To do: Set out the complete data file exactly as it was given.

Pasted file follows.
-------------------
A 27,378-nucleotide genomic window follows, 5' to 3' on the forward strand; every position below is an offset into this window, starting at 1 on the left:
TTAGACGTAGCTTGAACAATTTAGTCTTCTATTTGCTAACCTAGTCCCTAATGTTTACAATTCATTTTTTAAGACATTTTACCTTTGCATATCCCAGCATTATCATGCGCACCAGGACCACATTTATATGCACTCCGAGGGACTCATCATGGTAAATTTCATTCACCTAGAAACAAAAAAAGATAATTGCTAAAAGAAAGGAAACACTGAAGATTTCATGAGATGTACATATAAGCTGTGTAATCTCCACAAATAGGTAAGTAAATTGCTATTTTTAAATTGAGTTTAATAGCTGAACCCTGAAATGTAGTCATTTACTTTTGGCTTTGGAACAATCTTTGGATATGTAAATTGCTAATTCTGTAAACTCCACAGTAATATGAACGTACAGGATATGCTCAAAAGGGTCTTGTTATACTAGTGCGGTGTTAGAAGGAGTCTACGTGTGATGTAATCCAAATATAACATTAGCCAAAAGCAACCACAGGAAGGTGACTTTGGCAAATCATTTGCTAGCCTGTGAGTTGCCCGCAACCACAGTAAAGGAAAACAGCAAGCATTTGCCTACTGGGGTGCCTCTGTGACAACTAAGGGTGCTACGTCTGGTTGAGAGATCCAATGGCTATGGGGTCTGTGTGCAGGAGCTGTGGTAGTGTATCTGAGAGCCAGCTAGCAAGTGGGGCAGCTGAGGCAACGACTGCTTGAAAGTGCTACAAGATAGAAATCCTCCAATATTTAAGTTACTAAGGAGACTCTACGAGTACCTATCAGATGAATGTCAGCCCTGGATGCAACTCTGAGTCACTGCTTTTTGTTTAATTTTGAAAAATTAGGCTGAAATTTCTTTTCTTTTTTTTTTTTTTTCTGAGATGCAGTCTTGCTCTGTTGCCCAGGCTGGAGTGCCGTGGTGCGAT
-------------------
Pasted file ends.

A 27,378-nucleotide genomic window follows, 5' to 3' on the forward strand; every position below is an offset into this window, starting at 1 on the left:
TTAGACGTAGCTTGAACAATTTAGTCTTCTATTTGCTAACCTAGTCCCTAATGTTTACAATTCATTTTTTAAGACATTTTACCTTTGCATATCCCAGCATTATCATGCGCACCAGGACCACATTTATATGCACTCCGAGGGACTCATCATGGTAAATTTCATTCACCTAGAAACAAAAAAAGATAATTGCTAAAAGAAAGGAAACACTGAAGATTTCATGAGATGTACATATAAGCTGTGTAATCTCCACAAATAGGTAAGTAAATTGCTATTTTTAAATTGAGTTTAATAGCTGAACCCTGAAATGTAGTCATTTACTTTTGGCTTTGGAACAATCTTTGGATATGTAAATTGCTAATTCTGTAAACTCCACAGTAATATGAACGTACAGGATATGCTCAAAAGGGTCTTGTTATACTAGTGCGGTGTTAGAAGGAGTCTACGTGTGATGTAATCCAAATATAACATTAGCCAAAAGCAACCACAGGAAGGTGACTTTGGCAAATCATTTGCTAGCCTGTGAGTTGCCCGCAACCACAGTAAAGGAAAACAGCAAGCATTTGCCTACTGGGGTGCCTCTGTGACAACTAAGGGTGCTACGTCTGGTTGAGAGATCCAATGGCTATGGGGTCTGTGTGCAGGAGCTGTGGTAGTGTATCTGAGAGCCAGCTAGCAAGTGGGGCAGCTGAGGCAACGACTGCTTGAAAGTGCTACAAGATAGAAATCCTCCAATATTTAAGTTACTAAGGAGACTCTACGAGTACCTATCAGATGAATGTCAGCCCTGGATGCAACTCTGAGTCACTGCTTTTTGTTTAATTTTGAAAAATTAGGCTGAAATTTCTTTTCTTTTTTTTTTTTTTTCTGAGATGCAGTCTTGCTCTGTTGCCCAGGCTGGAGTGCCGTGGTGCGAT